Andrew Ramsay (geologist) : biography
Sir Andrew Crombie Ramsay (31 January 1814 – 9 December 1891) was a Scottish geologist.
Ramsay was born at Glasgow, being the son of William Ramsay, manufacturing chemist. He was for a time actually engaged in business, but from spending his holidays in Arran he became interested in the study of the rocks of that island, and was thus led to acquire the rudiments of geology. A geological model of Arran, made by him on the scale of two inches to the mile, was exhibited at the meeting of the British Association at Glasgow in 1840, and attracted the notice of Roderick Murchison, with the result that he received from Henry De la Beche an appointment on the Geological Survey, on which he served for forty years, from 1841 to 1881.
He was first stationed at Tenby, and to that circumstance may be attributed the fact that so much of his geological work dealt with Wales. His first book, The Geology of the Isle of Arran, was published in 1841. In 1845 he became local director for Great Britain, but he continued to carry on a certain amount of field-work until 1854. To the first volume of the Memoirs of the Geological Survey (1846) he contributed a now classic essay, On the Denudation of South Wales and the Adjacent Counties of England, in which he advocated the power of the sea to form great plains of denudation, although at the time he underestimated the influence of subaerial agents in sculpturing the scenery. In 1866 he published The Geology of North Wales (vol. iii. of the Memoirs), of which a second edition was published in 1881.
He was chosen as a professor of geology at University College, London, in 1848, and afterwards as a lecturer in the same subject at the Royal School of Mines in 1851. Eleven years later he was elected to the presidential chair of the Geological Society of London, and in 1872 he succeeded Murchison as director-general of the Geological Survey. In 1880 he acted as president of the British Association at Swansea, and in the following year retired from the public service, receiving at the same time the honour of knighthood. In 1860 he published a book entitled The Old Glaciers of Switzerland and North Wales. The study of this subject led him to discuss the Glacial Origin of Certain Lakes in Switzerland, the Black Forest, &c. He dealt also with the origin of The Red Rocks of England (1871) and The River Courses of England and Wales (1872).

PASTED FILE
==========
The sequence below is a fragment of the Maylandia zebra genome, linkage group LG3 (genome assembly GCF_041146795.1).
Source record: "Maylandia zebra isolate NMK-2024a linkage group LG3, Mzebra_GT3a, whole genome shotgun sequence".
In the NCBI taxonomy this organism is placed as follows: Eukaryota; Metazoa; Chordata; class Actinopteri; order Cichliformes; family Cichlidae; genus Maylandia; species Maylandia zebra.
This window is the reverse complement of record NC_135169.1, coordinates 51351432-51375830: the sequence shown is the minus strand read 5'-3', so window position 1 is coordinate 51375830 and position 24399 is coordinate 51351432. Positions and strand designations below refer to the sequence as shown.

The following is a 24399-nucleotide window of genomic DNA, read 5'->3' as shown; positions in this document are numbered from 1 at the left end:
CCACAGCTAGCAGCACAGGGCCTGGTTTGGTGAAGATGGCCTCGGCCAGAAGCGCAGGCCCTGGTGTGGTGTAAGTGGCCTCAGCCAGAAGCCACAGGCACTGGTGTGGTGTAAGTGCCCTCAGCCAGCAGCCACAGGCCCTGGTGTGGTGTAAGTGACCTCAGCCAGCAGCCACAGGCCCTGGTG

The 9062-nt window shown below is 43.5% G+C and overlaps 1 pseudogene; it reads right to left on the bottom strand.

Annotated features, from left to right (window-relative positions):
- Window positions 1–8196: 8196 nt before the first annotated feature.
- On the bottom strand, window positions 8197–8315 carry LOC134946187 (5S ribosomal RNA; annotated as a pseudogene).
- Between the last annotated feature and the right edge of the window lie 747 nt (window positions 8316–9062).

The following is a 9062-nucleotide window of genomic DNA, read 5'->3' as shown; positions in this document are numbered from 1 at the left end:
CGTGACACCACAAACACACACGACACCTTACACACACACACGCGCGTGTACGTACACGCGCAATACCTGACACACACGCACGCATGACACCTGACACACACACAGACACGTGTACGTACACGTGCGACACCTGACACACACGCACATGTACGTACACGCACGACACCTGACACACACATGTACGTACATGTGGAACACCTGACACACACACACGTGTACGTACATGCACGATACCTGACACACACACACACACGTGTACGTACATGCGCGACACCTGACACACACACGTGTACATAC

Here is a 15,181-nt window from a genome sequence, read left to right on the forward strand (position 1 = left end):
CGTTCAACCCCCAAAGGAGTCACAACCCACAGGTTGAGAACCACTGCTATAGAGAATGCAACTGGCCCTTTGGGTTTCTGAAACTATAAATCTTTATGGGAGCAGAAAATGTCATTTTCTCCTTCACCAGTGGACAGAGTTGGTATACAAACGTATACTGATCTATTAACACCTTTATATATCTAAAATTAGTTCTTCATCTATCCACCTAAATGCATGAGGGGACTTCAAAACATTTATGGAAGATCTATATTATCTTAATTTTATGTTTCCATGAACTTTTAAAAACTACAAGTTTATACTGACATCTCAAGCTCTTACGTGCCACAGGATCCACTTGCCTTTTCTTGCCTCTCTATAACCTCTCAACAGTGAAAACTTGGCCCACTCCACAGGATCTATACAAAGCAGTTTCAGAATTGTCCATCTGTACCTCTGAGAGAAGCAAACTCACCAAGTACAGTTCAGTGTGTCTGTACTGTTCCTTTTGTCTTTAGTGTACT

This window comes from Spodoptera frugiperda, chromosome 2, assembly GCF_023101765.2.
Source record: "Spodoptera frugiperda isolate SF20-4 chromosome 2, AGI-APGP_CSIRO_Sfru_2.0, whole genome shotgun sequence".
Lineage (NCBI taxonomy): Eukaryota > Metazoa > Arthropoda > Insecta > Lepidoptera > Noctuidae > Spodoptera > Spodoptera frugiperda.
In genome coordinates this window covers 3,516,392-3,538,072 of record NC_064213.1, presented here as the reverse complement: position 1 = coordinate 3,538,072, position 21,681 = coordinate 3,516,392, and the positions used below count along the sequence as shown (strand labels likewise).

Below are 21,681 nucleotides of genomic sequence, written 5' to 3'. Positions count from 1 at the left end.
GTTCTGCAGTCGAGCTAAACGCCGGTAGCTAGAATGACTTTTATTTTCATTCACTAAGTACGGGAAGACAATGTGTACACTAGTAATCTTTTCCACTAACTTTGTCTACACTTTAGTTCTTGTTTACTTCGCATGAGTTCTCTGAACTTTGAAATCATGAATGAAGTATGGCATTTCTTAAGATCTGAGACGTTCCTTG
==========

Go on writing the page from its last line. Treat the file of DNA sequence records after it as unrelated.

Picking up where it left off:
He was especially interested in tracing out the causes which have determined the physical configuration of a district, and he devoted much attention to the effects produced by ice, his name being identified with the hypothesis, which, however, has never commanded general assent, that itt some cases lake basins have been scooped out by glaciers. A master in the broader questions of stratigraphy and physical geology, he was a deal exponent of facts, but rather impatient of details, while his original and often bold theories, expressed both in lectures and in writings, stirred others with enthusiasm and undoubtedly exercised great influence on the progress of geology.
His lectures to working men, given in 1863 in the Museum of Practical Geology, formed the nucleus of his Physical Geology and Geography of Great Britain (5th ed., 1878; 6th ed., by H. B. Woodward, 1894). He received a Royal medal in 1880 from the Royal Society, of which he became a fellow in 1862; he was also the recipient of the Neil prize of the Royal Society of Edinburgh in 1866, and of the Wollaston medal of the Geological Society of London in 1871. He died at Beaumaris in Anglesey and is buried at St Sadwrn's church in Llansadwrn where his grave is marked by a glacial erratic boulder.
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